But a bus has its advantages. As we drove through the eastern suburbs, I was delighted to glimpse the white rails of the racecourse at Musselburgh, which meant I''d also spotted the links at Musselburgh, most of which is enclosed by the horse racing facilities. Now barely more than a museum piece, Musselburgh was one of only three courses to host the Open Championship prior to 1892 (the others were the Old Course and Prestwick). My pulse quickened further when I saw road signs to Aberlady and Longniddry-names into which I read important golfing connotations, even though there were none. (Aberlady has no course, and Longniddry a relatively unknown one.) At a bend in the road we passed an elegant-looking links partially etched into a hillside; thanks to my advance research, I correctly deduced that it belonged to the Luffness club, reputed to be among the few exclusive and snobbish clubs in all of Scotland. Not much farther along, another taller, plateaued hill rose from the ground. It was smothered with golfers, and before I knew it, the panorama encompassed golf holes in every direction. Just short of a smallish-looking village, my bus came to a stop. I was the only person to get off.

I stopped to study the scene, and compared it with my preconceptions of Scottish golf. The size and scale of Gullane Hill notwithstanding, they matched almost perfectly, right down to the weather -gray skies, puffy clouds, a noticeable breeze. Apart from two middle-aged gentlemen who walked past wearing Medinah-logoed sweaters and baseball-style caps, nothing looked like America. Of the vegetation only the odd squat tree rose above ground level. The many fairways I could see were dappled in thin, greenish shades of dun, and the greens were a uniformly brownish shade of green. It was obvious which was the showcase course: unlike the No. 2 and No. 3 courses, which begin on the inland side of the main road, the No. 1 seemed to grow out of the town itself, as if it had sprouted from a seed planted just outside the members'' clubhouse and been allowed to grow in a natural direction toward the sea. And since the Scots as a people don''t believe in practice ranges, there was barely even room for a putting green between the town and the first tee. This wasn''t the same game I played in the States, and it would have been wrong to pretend otherwise. Therefore I found it somehow appropriate that we tourists, fully welcomed but not wholly included, were consigned to the changing rooms, lounge and bar of a visitors'' center on the inland side of the road.

The current members'' clubhouse, a stately white building that dates back to 1928 but looks at least a century older, was merely one of a row of stately buildings running along the road on the right of the No. 1''s first fairway. How many American golf clubhouses sit on public streets, tightly flanked by private houses? I had never been in one, nor seen one, nor even heard of one at any type of golf club in the States, from blue-collar municipal to blue-blooded Brookline. But in Scotland many clubhouses blend in with their surroundings. (In Gullane''s case, the buildings flanking the clubhouse are actually older than the clubhouse itself.) I can think of two reasons why this might be so; both of them appeal to me, for they explain in part why I find Scottish golf is so irresistible.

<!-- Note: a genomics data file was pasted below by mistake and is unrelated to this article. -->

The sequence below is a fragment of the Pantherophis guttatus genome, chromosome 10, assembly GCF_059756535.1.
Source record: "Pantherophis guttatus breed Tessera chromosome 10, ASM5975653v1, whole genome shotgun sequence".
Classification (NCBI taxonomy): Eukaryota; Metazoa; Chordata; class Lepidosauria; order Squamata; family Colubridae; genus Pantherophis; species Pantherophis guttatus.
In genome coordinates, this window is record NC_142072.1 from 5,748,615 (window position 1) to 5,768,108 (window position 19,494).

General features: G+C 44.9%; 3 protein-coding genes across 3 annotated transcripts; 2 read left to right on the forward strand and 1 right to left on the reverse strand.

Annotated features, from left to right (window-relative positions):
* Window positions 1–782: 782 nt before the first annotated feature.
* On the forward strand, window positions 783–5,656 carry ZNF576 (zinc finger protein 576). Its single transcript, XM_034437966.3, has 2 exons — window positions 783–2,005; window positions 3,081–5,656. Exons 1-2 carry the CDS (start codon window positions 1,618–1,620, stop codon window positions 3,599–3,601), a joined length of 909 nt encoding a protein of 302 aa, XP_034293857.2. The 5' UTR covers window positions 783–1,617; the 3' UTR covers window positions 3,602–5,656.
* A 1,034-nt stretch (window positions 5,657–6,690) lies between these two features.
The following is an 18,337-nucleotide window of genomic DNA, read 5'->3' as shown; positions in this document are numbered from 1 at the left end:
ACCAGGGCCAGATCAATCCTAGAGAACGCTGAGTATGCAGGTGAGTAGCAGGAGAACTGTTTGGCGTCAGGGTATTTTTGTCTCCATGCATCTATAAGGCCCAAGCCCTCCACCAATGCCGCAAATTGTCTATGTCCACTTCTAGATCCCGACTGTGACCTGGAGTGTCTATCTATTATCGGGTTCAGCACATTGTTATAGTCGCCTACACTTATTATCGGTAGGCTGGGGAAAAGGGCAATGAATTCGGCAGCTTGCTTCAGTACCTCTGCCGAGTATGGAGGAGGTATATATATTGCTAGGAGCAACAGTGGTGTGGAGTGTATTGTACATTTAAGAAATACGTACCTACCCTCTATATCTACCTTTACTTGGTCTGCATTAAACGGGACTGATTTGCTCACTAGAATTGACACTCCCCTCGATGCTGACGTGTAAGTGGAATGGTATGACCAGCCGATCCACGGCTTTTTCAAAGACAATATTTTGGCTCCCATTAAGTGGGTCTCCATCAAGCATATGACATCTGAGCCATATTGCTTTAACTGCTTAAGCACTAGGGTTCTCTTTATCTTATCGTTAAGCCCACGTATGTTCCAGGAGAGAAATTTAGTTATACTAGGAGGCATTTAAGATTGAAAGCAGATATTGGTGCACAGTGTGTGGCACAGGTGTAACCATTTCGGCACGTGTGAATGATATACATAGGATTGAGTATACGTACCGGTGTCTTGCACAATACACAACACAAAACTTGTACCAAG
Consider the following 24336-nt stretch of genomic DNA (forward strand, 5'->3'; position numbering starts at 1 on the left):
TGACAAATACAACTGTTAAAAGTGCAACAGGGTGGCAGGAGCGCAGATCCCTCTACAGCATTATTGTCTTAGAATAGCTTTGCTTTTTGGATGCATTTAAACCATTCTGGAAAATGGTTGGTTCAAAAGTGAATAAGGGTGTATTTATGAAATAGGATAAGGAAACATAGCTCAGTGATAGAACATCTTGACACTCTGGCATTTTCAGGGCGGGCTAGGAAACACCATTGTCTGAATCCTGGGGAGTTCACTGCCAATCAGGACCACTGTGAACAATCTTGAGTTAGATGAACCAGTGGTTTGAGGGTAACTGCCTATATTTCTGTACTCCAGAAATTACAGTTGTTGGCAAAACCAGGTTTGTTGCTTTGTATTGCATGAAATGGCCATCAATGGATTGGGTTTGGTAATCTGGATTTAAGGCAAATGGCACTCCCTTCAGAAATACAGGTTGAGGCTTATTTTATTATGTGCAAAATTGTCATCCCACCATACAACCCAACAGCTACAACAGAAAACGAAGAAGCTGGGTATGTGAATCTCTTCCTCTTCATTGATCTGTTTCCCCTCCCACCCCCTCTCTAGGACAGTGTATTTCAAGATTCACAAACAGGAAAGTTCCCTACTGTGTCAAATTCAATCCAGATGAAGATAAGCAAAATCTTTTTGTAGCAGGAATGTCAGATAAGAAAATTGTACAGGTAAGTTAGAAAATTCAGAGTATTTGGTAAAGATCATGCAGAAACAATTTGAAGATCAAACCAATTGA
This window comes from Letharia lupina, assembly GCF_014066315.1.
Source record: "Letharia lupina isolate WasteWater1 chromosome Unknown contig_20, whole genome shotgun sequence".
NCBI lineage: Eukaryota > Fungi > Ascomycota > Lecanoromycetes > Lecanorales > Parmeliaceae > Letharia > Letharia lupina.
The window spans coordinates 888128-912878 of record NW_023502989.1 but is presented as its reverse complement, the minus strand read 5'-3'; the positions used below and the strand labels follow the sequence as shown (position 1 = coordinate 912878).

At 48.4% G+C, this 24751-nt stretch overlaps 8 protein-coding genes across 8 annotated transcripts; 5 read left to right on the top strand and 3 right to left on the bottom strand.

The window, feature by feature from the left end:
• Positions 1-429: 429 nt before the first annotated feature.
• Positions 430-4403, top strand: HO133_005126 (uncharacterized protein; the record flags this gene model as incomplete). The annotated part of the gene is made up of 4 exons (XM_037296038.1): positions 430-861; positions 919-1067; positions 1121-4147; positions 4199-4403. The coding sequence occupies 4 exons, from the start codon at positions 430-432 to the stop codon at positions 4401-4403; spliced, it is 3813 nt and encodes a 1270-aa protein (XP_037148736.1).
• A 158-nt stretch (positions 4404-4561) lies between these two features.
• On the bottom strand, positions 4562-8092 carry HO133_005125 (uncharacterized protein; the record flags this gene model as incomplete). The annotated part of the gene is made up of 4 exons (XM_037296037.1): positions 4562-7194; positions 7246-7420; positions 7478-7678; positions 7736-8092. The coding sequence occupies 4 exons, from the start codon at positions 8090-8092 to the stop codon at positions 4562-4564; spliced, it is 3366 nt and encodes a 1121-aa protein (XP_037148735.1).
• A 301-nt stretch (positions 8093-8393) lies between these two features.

One of them has to do with the golf course architecture. The ancient Scots first coined the terms "outward nine," "turn" and "inward nine" because their courses were roughly linear: nine holes out to a point, nine holes back from there to the clubhouse (the "back nine"). In such a layout, only the first and 18th holes abut the clubhouse area. In contrast, most of the courses designed in America (and elsewhere) in the last 50 to 100 years form loops that return to the clubhouse twice (after 9 holes and after 18), and that means the real estate around the clubhouse must encompass at least four holes instead of two. Such layouts emphasize the importance of the club and its facilities relative to the golf course itself, and they don''t leave much room for anything else-least of all buildings that aren''t the pro shop, the snack bar or the caddie shack.

The other explanation is rooted more in social history. Golf in America has never been all-inclusive. America''s first golf courses were built in the suburbs, away from the major population centers in areas where the wealthy often had large estates and land holdings. More significantly, the "Golden Age" of American golf course architecture (roughly between 1910 and 1930) coincided with the decline of the railroad and the rise of the automobile, and nowadays the vast majority of Americans get to their golf courses by car. Whether in 1909 or 1999, if you couldn''t afford a car, you probably weren''t high enough on the social ladder to play golf. So American golf clubs have always needed parking lots in the vicinity of their clubhouses, further insulating such clubs from their surroundings with wide moats of concrete. None of these facts are true in Scotland. Links golf predates motorized transport by centuries. Many people still walk from their homes to the first tees, especially at linksland courses near towns and villages like Gullane. You can''t be too low on the social ladder to play golf in Scotland. The smallish parking lot at Gullane Golf Club is over the road by the visitors'' center because the members don''t need one.

Scotland''s democratic approach to golf seduced me quickly. An insignificant student with neither influence nor connections, I was able to arrange tee times at time-honored private clubs like Gullane with only a politely written letter and a little advance notice. It would never occur to me to try this in America. While the golf club is very much a fundamental component of the Scottish community at large, in America it tends to serve as an escape from it. America has physically reclusive and socially exclusive c